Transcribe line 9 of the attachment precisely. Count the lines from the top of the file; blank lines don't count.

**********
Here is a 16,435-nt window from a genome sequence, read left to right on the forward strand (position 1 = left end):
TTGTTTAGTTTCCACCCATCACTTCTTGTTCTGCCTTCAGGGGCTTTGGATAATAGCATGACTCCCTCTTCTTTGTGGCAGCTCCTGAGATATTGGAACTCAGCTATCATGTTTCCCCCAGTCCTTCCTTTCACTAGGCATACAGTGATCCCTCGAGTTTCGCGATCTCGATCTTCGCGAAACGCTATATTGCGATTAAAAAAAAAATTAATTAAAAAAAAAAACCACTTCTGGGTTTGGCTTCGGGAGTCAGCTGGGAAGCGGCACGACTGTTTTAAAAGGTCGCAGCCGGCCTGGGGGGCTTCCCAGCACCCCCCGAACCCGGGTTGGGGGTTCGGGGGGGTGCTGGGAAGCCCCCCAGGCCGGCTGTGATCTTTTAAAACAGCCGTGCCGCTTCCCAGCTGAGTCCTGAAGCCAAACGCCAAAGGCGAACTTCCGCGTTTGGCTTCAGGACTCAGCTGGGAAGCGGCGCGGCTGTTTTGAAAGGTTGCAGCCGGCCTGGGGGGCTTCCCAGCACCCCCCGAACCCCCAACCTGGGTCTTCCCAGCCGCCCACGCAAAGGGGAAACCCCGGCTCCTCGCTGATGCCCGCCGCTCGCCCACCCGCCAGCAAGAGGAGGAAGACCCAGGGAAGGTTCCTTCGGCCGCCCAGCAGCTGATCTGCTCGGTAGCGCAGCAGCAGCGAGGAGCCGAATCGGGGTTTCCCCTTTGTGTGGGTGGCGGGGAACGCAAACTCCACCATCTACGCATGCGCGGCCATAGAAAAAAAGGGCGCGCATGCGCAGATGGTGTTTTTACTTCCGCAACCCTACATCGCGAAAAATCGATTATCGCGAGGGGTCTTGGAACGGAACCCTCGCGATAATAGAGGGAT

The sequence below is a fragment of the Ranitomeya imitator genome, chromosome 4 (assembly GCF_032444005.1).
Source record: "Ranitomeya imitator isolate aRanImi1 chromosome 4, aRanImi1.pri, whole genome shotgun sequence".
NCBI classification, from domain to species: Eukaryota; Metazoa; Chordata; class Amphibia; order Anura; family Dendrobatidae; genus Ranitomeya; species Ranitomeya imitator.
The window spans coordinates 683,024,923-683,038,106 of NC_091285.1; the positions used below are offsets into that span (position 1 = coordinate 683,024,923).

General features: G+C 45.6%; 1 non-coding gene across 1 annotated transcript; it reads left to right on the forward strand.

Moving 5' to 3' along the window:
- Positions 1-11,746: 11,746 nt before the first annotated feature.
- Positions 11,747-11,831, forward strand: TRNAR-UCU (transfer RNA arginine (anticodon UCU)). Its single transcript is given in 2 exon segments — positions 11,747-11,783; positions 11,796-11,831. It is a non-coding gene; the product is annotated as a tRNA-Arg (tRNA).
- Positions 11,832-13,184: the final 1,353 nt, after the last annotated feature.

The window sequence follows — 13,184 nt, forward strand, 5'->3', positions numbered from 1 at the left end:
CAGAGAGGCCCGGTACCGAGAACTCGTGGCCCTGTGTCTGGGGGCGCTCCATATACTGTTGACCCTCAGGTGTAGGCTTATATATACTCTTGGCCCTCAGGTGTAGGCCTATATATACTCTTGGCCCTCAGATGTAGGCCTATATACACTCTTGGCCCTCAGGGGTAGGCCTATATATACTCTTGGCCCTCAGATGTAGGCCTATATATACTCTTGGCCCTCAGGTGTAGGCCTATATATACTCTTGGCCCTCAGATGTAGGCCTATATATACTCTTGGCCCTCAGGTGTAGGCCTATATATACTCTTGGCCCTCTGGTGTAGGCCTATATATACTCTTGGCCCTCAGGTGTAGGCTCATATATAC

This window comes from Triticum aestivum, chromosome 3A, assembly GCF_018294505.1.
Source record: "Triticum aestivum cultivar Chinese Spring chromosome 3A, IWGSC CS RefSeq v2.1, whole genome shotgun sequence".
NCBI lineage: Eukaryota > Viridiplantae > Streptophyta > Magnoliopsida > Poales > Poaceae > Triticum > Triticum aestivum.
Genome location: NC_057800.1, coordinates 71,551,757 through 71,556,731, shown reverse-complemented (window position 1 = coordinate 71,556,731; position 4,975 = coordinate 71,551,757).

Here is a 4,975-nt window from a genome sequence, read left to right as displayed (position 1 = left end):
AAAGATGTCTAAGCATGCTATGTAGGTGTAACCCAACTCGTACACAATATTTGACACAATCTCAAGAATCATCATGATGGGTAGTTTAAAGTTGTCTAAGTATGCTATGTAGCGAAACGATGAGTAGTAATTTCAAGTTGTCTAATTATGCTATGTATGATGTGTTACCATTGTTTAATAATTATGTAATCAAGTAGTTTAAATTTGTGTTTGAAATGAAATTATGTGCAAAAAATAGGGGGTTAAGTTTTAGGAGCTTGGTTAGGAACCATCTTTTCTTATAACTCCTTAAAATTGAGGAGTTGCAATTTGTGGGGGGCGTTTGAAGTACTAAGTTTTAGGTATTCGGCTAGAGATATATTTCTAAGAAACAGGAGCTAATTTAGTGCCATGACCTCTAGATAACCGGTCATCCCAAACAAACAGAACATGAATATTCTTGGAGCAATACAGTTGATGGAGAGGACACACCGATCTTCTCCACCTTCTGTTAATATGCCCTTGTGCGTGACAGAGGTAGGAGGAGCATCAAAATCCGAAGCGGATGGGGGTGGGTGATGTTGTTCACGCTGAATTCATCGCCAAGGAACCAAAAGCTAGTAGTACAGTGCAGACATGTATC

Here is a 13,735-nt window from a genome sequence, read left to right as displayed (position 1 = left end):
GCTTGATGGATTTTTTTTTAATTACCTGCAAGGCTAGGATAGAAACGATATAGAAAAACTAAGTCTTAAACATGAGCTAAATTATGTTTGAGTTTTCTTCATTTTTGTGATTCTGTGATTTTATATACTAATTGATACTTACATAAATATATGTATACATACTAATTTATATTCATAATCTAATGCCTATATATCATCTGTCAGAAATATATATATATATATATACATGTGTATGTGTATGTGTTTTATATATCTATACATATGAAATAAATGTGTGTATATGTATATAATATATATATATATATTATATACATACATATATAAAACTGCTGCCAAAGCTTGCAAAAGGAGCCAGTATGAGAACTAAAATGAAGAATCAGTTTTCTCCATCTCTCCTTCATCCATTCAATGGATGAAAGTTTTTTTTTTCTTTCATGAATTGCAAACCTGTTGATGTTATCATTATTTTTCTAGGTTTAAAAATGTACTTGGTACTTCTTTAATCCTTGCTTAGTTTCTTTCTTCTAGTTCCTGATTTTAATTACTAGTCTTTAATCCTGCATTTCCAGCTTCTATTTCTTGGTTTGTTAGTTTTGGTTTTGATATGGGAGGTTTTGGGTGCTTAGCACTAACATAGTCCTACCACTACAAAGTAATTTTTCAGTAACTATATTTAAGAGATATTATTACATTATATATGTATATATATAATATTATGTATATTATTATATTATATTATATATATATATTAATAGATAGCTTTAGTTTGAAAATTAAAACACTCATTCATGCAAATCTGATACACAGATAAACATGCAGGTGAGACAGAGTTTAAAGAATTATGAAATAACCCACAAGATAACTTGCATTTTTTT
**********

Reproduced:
- Positions 1-11,746: 11,746 nt before the first annotated feature.